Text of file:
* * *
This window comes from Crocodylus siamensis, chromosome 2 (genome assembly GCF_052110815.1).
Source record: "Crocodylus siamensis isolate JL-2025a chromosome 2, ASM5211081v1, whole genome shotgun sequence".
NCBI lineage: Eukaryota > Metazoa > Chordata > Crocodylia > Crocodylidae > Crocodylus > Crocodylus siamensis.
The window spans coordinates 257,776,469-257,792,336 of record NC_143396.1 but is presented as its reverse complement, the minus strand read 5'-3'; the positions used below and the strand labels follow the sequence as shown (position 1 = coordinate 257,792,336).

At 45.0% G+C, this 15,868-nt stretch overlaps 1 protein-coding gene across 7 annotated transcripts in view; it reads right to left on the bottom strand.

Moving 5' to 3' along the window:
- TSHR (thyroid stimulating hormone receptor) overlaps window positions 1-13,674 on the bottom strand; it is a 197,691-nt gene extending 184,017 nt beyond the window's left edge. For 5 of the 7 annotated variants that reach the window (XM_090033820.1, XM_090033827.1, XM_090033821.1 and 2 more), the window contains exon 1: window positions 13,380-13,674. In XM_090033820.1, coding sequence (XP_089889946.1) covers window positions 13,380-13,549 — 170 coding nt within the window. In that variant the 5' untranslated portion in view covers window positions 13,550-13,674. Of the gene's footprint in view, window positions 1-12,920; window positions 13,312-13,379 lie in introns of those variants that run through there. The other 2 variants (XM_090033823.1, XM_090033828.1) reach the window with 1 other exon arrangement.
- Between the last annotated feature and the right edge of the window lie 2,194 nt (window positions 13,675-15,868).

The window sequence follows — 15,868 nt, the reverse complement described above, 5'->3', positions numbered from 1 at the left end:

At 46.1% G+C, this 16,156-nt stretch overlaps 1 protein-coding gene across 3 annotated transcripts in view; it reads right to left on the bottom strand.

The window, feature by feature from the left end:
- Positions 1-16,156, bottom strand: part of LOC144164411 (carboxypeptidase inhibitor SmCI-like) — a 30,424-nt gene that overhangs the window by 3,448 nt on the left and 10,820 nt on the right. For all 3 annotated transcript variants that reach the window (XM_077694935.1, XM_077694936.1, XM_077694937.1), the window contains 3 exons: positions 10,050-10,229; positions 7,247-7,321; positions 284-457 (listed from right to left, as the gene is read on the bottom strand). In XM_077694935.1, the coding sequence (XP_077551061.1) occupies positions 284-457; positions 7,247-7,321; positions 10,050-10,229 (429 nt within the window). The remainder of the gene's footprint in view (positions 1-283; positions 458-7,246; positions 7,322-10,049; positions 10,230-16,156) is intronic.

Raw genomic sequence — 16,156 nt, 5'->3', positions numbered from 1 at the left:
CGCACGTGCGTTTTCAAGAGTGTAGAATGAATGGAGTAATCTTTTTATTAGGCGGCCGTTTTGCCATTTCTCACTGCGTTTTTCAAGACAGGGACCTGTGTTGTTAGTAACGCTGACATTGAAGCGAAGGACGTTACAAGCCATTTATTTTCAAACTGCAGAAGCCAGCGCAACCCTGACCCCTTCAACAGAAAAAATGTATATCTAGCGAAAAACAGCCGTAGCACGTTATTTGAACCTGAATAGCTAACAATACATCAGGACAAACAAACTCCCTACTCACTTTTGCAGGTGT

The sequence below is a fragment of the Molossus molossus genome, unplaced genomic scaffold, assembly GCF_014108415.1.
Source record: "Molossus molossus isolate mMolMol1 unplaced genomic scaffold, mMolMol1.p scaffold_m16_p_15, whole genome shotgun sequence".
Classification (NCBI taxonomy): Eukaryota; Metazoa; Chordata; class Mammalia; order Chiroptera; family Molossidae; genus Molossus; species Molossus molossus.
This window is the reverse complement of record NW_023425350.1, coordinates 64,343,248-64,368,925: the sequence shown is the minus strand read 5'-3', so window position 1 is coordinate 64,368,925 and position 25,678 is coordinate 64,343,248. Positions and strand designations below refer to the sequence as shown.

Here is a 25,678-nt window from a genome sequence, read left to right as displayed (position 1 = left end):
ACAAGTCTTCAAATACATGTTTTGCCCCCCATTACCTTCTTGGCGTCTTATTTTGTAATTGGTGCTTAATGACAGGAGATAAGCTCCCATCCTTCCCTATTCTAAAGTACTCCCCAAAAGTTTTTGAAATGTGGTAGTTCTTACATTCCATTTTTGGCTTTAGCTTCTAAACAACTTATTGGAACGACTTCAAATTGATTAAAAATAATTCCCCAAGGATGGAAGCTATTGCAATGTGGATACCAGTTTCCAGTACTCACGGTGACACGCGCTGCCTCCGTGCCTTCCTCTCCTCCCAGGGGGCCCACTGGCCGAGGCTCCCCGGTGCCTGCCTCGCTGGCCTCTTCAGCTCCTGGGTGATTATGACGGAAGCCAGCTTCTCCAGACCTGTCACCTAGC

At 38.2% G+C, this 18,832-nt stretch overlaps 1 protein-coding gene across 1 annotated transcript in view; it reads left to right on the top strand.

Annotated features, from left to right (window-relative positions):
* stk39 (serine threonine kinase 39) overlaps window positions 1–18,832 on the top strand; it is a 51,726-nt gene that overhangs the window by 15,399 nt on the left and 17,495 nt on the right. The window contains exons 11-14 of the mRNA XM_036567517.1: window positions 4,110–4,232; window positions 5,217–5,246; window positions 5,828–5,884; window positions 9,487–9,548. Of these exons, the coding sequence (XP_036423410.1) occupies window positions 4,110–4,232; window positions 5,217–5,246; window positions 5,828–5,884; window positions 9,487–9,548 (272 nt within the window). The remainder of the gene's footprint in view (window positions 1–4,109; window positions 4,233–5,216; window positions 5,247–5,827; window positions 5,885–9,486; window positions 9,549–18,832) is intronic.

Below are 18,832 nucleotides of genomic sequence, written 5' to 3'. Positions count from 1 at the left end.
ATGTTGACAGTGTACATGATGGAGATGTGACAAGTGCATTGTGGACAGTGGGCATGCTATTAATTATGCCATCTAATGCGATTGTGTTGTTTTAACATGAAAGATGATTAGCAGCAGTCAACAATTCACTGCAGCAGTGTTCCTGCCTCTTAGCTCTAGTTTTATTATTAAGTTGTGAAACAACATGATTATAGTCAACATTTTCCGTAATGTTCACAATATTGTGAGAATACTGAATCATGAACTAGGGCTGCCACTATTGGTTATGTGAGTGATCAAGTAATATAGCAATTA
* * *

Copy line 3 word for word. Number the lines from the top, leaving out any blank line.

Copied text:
NCBI lineage: Eukaryota > Metazoa > Chordata > Crocodylia > Crocodylidae > Crocodylus > Crocodylus siamensis.